Historic Sites: Colorado and New Mexico

In May 2015 I flew to Alamosa, Colorado, to defend my thesis for my MA in US History. While I was there, I rented a car and drove around Colorado and northern New Mexico for a few days to see some of the historic sites. Here are a few of the highlights.

 

Black American History Museum & Heritage Center (Denver, CO)

Set in the home of Justina Ford, Denver’s first licensed Black woman doctor, this museum is filled with artifacts and photos of Black farmers, ranchers, soldiers, cowboys, and others who were involved in the 19th and 20th century development of the West. If you get a chance to visit Denver, this is a must-see local history museum.

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Family photo of soldier at Fort Robinson, (c) Alexandria Brown, 2015.
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Buffalo soldiers ca 1890, (c) Alexandria Brown, 2015.
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(c) Alexandria Brown, 2015

 

Great Sand Dunes National Park & Preserve

Numerous Indigenous nations have lived in this area for more than 11,000 years, including the Southern Ute, Apache, and Diné. It has been a national park since 1932. Unfortunately for me, I never made it past the main road into the park. About halfway down the road, a massive hail and electrical storm burst from the sky, forcing visitors to flee for safety.

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(c) Alexandria Brown, 2015
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(c) Alexandria Brown, 2015
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Abandoned home, (c) Alexandria Brown, 2015

 

Rocky Mountain National Park

I only had time for a drive through of the park, but the vistas were absolutely stunning. This land was traditionally home to the Ute and Arapaho, and the Lakota, Cheyenne, and Shoshone also hunted in and traveled through the region.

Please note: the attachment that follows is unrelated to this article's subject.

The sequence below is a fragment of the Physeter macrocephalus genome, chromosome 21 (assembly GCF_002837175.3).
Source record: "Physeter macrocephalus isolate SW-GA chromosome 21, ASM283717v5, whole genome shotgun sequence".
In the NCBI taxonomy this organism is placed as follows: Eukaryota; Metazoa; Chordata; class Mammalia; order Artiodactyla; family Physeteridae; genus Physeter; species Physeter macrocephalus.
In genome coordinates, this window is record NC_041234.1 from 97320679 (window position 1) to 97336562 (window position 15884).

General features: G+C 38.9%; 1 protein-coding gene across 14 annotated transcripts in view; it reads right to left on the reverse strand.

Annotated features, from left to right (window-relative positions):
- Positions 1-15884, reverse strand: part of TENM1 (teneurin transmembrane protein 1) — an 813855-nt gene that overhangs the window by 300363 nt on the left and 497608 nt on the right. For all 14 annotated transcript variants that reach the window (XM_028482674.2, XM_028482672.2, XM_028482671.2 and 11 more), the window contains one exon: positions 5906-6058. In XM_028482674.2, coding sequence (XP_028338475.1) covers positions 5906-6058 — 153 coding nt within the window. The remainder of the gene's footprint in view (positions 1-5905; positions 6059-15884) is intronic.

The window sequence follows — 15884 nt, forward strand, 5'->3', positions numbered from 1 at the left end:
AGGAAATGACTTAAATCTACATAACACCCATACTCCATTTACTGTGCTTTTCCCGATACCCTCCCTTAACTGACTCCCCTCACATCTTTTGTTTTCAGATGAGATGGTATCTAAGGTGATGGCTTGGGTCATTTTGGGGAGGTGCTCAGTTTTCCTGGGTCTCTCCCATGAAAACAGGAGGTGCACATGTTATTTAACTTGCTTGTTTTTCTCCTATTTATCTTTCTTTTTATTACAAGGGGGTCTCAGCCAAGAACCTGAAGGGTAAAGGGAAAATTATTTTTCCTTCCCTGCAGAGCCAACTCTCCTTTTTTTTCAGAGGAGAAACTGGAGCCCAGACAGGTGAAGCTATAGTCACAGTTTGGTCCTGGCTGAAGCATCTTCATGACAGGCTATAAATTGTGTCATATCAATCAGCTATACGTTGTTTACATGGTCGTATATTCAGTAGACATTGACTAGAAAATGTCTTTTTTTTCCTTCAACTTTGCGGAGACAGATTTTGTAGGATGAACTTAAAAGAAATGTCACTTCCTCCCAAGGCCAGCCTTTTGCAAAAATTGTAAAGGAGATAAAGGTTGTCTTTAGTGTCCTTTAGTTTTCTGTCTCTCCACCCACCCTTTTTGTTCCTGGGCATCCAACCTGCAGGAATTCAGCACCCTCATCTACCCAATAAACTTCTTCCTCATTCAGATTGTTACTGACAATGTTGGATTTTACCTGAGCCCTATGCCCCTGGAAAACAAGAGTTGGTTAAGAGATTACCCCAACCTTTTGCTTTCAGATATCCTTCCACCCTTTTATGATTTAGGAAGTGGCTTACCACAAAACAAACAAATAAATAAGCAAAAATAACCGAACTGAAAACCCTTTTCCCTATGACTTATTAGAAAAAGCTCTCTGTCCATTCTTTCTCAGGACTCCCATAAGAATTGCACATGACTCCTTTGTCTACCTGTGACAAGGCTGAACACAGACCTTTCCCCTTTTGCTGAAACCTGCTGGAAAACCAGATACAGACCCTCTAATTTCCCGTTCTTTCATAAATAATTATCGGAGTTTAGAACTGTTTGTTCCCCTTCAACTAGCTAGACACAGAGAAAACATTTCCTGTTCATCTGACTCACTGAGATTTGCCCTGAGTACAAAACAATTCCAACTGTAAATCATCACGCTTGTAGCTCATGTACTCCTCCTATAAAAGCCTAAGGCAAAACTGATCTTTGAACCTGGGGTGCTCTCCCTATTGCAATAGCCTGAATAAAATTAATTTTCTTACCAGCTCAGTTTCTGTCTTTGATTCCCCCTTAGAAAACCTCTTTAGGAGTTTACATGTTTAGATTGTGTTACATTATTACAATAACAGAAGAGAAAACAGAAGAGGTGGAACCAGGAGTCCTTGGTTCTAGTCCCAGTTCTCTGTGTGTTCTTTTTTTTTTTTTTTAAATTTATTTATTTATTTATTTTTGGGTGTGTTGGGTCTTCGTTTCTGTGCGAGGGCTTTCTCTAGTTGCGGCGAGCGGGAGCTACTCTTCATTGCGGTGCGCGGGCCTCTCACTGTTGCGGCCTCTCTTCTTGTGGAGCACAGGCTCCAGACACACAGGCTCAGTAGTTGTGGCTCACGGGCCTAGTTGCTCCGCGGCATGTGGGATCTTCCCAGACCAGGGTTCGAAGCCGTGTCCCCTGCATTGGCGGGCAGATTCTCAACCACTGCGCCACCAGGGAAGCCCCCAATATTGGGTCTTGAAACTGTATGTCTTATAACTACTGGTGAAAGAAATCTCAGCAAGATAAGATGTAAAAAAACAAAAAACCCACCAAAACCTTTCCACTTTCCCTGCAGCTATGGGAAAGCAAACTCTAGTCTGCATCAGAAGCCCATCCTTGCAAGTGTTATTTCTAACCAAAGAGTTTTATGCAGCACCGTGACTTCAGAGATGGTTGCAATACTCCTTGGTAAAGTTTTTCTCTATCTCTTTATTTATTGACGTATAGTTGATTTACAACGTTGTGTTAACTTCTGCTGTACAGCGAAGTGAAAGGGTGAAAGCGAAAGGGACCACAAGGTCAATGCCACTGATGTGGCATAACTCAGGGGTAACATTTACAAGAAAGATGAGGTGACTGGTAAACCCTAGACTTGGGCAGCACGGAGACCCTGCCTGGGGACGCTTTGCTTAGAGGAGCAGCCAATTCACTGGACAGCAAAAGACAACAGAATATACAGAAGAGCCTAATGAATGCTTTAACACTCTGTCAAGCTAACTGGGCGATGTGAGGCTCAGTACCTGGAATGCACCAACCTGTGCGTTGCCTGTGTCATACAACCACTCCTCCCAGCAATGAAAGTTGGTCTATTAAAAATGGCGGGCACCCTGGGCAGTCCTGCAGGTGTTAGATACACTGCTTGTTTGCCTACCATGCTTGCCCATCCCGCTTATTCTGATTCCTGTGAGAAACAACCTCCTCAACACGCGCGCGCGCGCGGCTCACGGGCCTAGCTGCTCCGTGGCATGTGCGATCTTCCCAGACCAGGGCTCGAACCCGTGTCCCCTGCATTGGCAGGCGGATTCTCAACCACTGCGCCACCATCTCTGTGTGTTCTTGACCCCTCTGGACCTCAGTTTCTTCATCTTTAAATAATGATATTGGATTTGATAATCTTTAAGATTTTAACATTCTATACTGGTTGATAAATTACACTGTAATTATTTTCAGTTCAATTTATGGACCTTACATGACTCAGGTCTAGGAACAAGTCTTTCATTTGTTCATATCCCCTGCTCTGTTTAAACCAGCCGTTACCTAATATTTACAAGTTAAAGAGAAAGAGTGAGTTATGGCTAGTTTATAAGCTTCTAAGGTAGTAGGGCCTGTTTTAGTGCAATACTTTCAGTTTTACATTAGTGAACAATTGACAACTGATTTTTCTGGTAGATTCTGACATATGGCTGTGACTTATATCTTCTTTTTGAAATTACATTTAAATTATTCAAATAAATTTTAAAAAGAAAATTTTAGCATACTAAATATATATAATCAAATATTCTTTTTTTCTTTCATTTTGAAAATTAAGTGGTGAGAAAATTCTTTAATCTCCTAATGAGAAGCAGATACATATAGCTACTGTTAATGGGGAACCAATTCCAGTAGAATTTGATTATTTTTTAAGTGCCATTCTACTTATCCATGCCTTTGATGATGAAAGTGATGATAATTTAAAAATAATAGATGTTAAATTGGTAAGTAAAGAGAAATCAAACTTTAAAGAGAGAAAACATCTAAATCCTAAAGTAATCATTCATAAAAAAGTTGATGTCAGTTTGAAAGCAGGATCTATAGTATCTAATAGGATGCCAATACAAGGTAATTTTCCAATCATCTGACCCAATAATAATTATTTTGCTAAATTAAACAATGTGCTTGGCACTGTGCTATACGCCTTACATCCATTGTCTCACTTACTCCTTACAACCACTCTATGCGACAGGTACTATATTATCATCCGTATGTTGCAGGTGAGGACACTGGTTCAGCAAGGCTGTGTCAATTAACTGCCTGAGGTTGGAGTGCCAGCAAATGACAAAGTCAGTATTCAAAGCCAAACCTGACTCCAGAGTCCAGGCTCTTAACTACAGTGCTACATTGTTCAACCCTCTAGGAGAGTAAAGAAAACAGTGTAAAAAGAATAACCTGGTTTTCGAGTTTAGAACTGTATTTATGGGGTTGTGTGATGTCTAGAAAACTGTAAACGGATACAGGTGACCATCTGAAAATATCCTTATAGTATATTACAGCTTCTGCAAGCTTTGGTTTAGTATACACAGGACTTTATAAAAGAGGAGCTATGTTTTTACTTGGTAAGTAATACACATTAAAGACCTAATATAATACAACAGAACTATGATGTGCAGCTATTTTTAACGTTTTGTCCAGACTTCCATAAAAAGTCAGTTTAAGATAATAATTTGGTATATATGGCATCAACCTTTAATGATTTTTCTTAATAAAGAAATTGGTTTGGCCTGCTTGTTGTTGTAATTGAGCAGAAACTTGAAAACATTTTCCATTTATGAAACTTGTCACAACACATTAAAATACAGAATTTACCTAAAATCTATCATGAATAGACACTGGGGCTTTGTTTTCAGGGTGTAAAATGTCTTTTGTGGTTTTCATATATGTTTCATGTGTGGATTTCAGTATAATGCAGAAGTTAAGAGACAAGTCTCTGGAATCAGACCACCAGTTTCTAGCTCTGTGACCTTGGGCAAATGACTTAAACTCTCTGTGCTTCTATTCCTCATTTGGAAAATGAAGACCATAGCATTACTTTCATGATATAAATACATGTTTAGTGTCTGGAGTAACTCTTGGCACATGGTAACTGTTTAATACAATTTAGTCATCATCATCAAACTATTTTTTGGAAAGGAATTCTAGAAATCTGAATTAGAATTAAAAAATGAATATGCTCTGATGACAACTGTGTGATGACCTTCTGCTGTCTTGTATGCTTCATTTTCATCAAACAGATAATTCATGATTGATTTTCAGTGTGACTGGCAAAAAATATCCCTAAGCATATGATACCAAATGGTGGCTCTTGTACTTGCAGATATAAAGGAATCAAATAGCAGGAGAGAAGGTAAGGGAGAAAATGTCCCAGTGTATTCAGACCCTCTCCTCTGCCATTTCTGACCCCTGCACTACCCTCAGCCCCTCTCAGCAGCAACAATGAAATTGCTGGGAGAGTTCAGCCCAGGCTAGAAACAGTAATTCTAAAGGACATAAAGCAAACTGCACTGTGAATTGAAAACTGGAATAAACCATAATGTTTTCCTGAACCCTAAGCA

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(c) Alexandria Brown, 2015
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(c) Alexandria Brown, 2015
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(c) Alexandria Brown, 2015
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Old mine, (c) Alexandria Brown, 2015

 

San Luis, CO

Founded by Hispanic settlers from Taos Valley in 1851 as San Luis de la Culebra, this is the oldest continuously inhabited town in Colorado. This barn was built that same year.

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(c) Alexandria Brown, 2015

 

Earthships, El Prado, NM

I stumbled across these weird homes completely by chance and was enchanted. Earthship homes are completely off the grid and entirely sustainable – often utilizing earth-packed tires, bottles, and other upcycled materials.

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(c) Alexandria Brown, 2015

 

Rio Grande Gorge Bridge

This steel deck arch bridge was completed in 1965 and crosses over the Rio Grande just north of Taos, NM. It is nearly 600 feet up.

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(c) Alexandria Brown, 2015
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(c) Alexandria Brown, 2015

 

On the Colorado-New Mexico border

Random stops between the drive from Alamosa, CO to Taos, NM.

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(c) Alexandria Brown, 2015
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(c) Alexandria Brown, 2015
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(c) Alexandria Brown, 2015
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(c) Alexandria Brown, 2015

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